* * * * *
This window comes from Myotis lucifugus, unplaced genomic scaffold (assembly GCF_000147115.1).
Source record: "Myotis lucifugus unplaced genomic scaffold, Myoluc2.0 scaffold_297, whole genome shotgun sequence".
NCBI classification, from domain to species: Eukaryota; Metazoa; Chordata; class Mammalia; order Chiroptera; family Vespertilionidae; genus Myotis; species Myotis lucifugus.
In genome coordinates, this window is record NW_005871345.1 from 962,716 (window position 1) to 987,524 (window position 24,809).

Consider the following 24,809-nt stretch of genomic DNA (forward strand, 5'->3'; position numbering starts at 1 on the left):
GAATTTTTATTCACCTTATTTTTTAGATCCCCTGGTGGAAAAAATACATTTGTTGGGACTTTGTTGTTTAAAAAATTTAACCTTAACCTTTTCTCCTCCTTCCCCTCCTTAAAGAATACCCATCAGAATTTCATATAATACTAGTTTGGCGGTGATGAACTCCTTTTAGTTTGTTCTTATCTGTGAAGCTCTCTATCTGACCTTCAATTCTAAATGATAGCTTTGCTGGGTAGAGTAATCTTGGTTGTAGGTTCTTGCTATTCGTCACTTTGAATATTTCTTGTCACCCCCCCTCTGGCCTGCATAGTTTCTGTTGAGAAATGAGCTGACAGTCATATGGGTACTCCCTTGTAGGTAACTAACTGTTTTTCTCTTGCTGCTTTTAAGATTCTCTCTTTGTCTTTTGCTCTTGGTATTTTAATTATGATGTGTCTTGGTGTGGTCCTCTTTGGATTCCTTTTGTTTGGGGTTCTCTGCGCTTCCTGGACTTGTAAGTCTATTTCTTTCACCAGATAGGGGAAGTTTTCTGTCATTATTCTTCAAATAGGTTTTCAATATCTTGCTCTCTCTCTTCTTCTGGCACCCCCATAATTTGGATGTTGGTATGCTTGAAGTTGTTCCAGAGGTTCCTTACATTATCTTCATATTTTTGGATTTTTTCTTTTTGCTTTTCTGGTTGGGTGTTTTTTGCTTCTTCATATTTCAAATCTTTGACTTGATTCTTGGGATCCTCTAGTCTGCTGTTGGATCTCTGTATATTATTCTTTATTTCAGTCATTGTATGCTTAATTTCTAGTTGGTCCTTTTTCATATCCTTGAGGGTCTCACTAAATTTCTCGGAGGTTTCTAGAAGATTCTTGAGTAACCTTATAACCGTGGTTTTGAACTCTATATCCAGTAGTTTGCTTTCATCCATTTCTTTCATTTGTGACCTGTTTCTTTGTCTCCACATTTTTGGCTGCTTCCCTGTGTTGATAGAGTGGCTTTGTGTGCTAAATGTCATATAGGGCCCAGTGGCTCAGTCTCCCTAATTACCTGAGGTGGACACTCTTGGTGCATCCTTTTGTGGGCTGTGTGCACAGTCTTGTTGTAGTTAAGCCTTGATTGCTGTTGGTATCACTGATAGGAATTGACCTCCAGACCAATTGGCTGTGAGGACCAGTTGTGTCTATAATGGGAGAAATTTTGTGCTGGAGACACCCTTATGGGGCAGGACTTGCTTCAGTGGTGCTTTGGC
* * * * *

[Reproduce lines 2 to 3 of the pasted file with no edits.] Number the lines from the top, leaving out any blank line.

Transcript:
Source record: "Myotis lucifugus unplaced genomic scaffold, Myoluc2.0 scaffold_297, whole genome shotgun sequence".
NCBI classification, from domain to species: Eukaryota; Metazoa; Chordata; class Mammalia; order Chiroptera; family Vespertilionidae; genus Myotis; species Myotis lucifugus.